On Tuesday morning, Tsholofelo Maselwa walked into the Gaborone Court of Appeal (CoA) a desperate man, his life hanging in the balance.
He had been sentenced to death last year, after being found guilty of the murder of 70-year-old Chifana Ndaya in Zwenshambe village on 19 April 2009.
The sweat that trickled slowly down the convicted killer’s anxious face had little to do with the intense summer heat.
A few hours later and Maselwa emerged into the January sunshine a free man, having been acquitted by the CoA.
The court ruled that his guilt had not been established beyond reasonable doubt and ordered Maselwa’s immediate release – a judgement the state did not oppose.
During the successful appeal, Maselwa’s lawyer, Mishingo Jeremiah argued that the police may have planted evidence connecting his client to the crime.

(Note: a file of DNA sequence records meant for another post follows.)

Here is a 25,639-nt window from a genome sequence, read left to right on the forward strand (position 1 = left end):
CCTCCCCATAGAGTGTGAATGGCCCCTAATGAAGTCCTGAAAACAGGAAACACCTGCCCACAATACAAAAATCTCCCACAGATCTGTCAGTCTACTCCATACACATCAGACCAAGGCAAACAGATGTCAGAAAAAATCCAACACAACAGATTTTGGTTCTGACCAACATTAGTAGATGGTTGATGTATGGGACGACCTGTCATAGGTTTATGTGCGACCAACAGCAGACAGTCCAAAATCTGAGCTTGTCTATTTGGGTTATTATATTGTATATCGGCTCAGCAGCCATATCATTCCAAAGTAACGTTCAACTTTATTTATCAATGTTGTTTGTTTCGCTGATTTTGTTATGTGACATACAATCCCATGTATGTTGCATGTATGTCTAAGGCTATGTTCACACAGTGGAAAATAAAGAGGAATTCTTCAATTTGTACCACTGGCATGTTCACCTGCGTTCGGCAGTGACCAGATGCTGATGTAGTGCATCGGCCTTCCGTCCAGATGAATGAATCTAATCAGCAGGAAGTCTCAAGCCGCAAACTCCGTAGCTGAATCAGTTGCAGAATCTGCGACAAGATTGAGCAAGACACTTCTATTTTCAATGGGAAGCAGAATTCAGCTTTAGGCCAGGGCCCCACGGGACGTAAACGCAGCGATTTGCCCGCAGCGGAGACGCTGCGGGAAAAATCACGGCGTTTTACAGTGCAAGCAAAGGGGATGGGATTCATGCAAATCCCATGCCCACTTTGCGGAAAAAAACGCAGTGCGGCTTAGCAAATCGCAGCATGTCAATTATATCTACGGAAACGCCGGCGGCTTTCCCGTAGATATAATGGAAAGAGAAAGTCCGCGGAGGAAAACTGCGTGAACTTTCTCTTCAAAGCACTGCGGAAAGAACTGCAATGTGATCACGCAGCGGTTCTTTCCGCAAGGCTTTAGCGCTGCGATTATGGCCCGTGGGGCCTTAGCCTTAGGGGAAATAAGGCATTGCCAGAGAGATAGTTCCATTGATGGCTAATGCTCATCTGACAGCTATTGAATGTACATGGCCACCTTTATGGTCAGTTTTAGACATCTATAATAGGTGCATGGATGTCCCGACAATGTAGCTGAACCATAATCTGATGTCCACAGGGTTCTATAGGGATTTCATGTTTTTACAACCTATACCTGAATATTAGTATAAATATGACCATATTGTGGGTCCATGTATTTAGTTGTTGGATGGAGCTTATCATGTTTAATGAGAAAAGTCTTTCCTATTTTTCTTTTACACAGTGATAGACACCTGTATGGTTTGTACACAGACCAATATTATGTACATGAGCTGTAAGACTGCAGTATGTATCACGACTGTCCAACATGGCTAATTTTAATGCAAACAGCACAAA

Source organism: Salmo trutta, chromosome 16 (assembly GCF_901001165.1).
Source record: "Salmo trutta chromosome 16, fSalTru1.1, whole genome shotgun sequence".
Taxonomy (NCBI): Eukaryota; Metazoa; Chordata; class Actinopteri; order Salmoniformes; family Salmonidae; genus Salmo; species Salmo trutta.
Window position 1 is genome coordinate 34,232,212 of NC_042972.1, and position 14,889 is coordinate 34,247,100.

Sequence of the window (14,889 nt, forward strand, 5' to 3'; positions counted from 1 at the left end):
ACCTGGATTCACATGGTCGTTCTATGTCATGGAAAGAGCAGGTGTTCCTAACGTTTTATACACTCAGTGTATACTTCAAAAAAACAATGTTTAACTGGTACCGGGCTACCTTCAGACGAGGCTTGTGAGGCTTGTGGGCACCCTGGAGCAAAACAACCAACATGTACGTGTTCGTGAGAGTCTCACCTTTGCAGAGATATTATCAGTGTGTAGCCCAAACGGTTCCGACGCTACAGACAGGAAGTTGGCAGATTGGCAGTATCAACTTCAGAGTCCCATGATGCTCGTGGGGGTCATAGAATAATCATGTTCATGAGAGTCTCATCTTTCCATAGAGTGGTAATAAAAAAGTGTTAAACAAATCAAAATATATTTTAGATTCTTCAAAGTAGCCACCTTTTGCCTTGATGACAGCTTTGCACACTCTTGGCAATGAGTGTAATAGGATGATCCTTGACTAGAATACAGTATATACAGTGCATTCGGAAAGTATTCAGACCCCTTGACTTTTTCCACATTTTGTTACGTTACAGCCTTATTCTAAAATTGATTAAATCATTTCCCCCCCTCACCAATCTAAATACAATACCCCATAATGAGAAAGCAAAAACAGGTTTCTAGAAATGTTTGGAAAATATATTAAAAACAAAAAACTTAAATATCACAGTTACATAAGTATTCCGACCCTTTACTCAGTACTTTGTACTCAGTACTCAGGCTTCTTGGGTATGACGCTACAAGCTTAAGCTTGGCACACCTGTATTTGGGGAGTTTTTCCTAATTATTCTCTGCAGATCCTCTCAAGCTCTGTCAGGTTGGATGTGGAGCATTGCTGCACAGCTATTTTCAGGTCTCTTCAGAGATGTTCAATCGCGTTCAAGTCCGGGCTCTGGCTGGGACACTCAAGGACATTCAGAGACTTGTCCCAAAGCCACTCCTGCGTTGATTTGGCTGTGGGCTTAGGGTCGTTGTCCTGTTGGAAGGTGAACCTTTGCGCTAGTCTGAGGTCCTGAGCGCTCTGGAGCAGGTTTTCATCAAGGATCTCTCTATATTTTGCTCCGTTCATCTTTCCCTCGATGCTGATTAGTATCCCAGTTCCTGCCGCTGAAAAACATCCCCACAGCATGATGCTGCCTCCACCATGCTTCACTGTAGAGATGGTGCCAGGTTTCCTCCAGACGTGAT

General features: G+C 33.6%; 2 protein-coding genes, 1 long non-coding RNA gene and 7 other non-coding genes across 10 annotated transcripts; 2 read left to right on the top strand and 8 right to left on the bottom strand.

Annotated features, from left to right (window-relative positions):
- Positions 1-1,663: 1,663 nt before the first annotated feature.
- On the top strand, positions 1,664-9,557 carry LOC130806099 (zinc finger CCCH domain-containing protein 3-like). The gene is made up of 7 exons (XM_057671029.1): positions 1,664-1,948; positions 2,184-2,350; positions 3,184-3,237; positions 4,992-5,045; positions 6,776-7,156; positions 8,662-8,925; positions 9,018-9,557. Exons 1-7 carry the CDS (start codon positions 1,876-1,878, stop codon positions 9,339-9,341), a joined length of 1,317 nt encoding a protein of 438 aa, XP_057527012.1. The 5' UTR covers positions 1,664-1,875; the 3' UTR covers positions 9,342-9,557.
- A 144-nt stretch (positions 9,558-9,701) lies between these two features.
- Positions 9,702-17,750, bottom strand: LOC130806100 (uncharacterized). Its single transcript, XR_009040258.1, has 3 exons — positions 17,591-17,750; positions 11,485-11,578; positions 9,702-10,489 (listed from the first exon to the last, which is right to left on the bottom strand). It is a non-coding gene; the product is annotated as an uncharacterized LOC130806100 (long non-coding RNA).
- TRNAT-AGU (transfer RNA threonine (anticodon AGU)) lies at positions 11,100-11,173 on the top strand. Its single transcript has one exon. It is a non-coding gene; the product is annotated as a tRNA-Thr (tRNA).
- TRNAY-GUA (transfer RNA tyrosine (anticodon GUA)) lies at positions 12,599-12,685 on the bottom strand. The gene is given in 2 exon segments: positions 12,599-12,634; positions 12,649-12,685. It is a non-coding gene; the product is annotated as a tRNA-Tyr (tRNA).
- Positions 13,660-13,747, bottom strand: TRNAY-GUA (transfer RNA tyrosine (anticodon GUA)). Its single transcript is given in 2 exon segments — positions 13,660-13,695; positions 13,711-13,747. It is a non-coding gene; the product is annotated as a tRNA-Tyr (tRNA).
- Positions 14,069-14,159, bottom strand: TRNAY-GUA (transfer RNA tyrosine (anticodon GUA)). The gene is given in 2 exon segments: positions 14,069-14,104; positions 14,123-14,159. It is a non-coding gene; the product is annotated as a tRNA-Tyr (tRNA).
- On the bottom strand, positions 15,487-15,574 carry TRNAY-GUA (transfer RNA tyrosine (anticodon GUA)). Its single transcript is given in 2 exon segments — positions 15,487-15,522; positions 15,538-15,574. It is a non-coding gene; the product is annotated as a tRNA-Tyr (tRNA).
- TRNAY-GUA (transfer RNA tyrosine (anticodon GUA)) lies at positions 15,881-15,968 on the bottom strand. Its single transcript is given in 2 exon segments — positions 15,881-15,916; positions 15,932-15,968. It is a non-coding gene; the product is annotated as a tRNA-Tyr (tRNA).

“Not only did they force a confession statement from him but they also somehow forgot to seal the most critical piece of evidence they say they seized from the then accused.
“The police say they seized from him a trouser which had blood stains that partially matched that of the victim. In this case we do not know what the expert meant by the blood partially matched that of the deceased, it could be that it did or did not match that of the victim.
“When they seized the three items: a trouser, shirt and jacket, they conveniently forgot to seal the packet that had the trouser which was the only one which came back (from the forensic lab) with results from the lab. There was also nothing to corroborate the police finding that they took the trouser from the accused because there was no independent witness. There is no real evidence that the trouser belonged or came from the accused,” Jermiah said.
Detailed reasons why the CoA bench decided to acquit Maselwa will be delivered on February 2.
Facts of the original case are that Ndaya was found beaten to death in his hut.
Police discovered a metal rod and stone, both soiled red with blood, at the crime scene.